Letter to the Editor
In his review of Eliot Weinberger’s Oranges and Peanuts For Sale (September 2009), Michael Sandlin describes Vicente Huidobro, George Oppen and Gu Cheng as “obscure long-deceased poets.” That Sandlin finds it problematic for a writer to devote attention to poets who have the misfortune to be “obscure” and “long-deceased” is lamentable, but what’s worse is the gross inaccuracy of his characterizations. Gu Cheng died in 1993 (at the age of 37); a collection of his work in English was brought out in 1995 by George Braziller, one of the great names in U.S. publishing. As for Huidobro (d. 1948) and Oppen (d. 1984), they may be shamefully “long-deceased,” at least in Sandlin’s truncated time-frame, but anyone with even a superficial knowledge of 20th-century poetry should instantly recognize their names. Huidobro was a crucial figure in the modernist avant-garde of the teens and twenties, in Paris and his native Chile; Oppen was a central member of the Objectivists, one of the most influential movements in American poetry. For what it’s worth, he won a Pulitzer Prize in 1969. Last year New Directions published a new 425-page edition of his collected poems. Michael Sandlin might want to take a look at it.
Raphael Rubinstein is the New York-based author of The Miraculous (Paper Monument, 2014) and A Geniza (Granary Books, 2015). Excerpts from his recently completed book Libraries of Sand about the Jewish-Egyptian writer Edmond Jabès have appeared in Bomb, The Fortnightly Review and 3:AM Magazine. In January 2023, Bloomsbury Academic will publish a collection of his writing titled Negative Work: The Turn to Provisionality in Contemporary Art. Since 2008 he has been Professor of Critical Studies at the University of Houston School of Art.
Remembering Lewis Warsh, a Planter of PoetsBy Don Yorty
MARCH 2021 | Poetry
Don Yorty is the author of A Few Swimmers Appear, Poet Laundromat, Spring Sonnets, and What Night Forgets; his blog, an archive of current art, his own writing, and work of other poets, can be found at: donyorty.com.
Editor’s NoteBy Paul Mattick
JUL-AUG 2022 | Field Notes
Its not going so well, is it? In Ukraine, Biden is prepared, it seems, to fight to the last Ukrainian, while preparing for the next war with China. Half the population of Afghanistan is facing starvation, especially since the US government has seized the billions of Afghan state assets, eked together out of opium sales and American aid, held in US banks.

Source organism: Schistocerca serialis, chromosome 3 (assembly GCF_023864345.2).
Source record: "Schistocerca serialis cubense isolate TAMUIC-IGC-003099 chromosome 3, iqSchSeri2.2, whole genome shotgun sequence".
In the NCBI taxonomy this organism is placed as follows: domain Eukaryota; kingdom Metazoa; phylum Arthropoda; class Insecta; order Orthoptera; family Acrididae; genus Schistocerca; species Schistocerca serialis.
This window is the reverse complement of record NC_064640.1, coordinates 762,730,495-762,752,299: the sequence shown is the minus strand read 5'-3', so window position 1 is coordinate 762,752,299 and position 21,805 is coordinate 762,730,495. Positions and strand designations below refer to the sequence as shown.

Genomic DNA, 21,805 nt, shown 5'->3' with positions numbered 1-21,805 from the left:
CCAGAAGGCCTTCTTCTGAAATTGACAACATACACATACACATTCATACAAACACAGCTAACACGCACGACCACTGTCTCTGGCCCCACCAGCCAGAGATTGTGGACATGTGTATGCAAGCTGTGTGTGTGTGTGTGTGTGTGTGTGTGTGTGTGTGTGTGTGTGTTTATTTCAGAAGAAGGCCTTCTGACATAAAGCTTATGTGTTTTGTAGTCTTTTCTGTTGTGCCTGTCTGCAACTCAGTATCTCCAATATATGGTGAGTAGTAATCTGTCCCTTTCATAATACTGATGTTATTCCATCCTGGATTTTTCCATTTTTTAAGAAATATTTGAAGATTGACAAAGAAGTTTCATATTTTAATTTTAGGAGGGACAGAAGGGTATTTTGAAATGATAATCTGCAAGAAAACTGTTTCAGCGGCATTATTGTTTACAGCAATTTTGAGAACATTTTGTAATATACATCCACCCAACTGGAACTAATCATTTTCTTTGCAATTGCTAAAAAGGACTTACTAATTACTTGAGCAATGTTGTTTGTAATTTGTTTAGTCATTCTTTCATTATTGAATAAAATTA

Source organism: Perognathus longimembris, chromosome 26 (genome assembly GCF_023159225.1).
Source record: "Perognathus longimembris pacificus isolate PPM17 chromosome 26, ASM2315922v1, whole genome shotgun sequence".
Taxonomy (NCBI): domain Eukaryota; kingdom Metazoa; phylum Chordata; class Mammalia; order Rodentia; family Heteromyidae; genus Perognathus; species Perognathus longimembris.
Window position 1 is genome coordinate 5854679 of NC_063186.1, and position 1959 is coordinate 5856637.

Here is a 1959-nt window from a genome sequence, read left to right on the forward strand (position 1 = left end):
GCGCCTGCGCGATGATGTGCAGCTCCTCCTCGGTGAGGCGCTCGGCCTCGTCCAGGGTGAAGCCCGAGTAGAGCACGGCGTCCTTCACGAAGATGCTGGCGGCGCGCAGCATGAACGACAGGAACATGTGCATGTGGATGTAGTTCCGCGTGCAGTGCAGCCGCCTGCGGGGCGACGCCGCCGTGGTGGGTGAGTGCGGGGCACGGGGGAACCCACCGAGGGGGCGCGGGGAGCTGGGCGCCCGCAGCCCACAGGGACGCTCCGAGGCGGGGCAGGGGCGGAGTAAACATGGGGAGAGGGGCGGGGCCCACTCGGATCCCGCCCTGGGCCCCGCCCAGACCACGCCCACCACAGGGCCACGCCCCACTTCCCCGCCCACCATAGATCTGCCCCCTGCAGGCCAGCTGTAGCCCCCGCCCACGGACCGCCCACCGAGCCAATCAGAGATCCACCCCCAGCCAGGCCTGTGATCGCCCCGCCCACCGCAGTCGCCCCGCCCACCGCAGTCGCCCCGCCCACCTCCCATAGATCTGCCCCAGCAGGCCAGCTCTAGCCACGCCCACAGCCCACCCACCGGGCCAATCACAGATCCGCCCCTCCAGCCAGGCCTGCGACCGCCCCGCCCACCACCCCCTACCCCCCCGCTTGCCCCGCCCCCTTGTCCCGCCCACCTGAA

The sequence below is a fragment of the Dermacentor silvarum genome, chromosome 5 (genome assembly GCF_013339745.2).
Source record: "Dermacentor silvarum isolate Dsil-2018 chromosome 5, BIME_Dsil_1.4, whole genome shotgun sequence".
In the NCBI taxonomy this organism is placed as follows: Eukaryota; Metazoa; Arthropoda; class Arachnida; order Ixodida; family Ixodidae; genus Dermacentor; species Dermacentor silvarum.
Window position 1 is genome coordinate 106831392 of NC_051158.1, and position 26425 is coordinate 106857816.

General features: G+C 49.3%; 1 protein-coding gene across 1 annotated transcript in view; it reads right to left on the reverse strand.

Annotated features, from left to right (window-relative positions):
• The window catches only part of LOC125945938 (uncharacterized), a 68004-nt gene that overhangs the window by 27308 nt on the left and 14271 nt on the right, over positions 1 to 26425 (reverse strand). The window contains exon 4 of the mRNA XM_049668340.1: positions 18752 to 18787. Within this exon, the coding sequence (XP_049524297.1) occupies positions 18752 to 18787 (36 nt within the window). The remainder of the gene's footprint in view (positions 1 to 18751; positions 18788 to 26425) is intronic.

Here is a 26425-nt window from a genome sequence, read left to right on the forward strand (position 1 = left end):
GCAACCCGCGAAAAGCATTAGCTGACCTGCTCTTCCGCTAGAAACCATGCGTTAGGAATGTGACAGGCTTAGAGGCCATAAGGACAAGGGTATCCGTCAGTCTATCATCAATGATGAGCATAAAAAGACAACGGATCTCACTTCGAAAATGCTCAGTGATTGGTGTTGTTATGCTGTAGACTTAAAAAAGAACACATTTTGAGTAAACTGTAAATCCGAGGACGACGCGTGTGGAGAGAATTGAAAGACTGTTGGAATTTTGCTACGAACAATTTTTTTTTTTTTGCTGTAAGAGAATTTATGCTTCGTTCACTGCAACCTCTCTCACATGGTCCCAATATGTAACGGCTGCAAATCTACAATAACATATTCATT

Editor’s NoteBy Will Chancellor
FEB 2021 | Fiction
This month were pleased to publish an excerpt from Vesna Marics The President Shop. The novels backdrop is an allegorical country, The Nation, steeped in tyranny, but the focus is on the human rather than the trappings of propaganda. I was struck by the young woman, Mona, decoding the timelessness thats always present, even as we pass through moments that are consciously historic. Symbology, by Betsy M. Narváez, abounds in images, meanings, dreams, and visions. Here, theres no official, waking world, little external at all. Narváez gives us resonant moments over coffee of a mother and a daughter unpuzzling the language of dreams. Were also tremendously fortunate to have Maisy Card stepping in as co-editor of the fiction section of the Brooklyn Rail. Her debut novel, These Ghosts are Family, masterfully courses through the history of a family while communicating the texture and hunger of life as it was lived.
From the City of Angels to the City of PoetsBy Neeli Cherkovski
MAY 2022 | Poetry
Neeli Cherkovskis recent poetry collections are hang onto the Yangtze River, and elegy for my beat generation. His biography of Charles Bukowski was recently published in a new edition by David Godine, and he is completing a new addition of his biography of Lawrence Ferlinghetti. He is also working on a book of poetry profiles, multitudes and his memoir, hyper. He lives in San Francisco.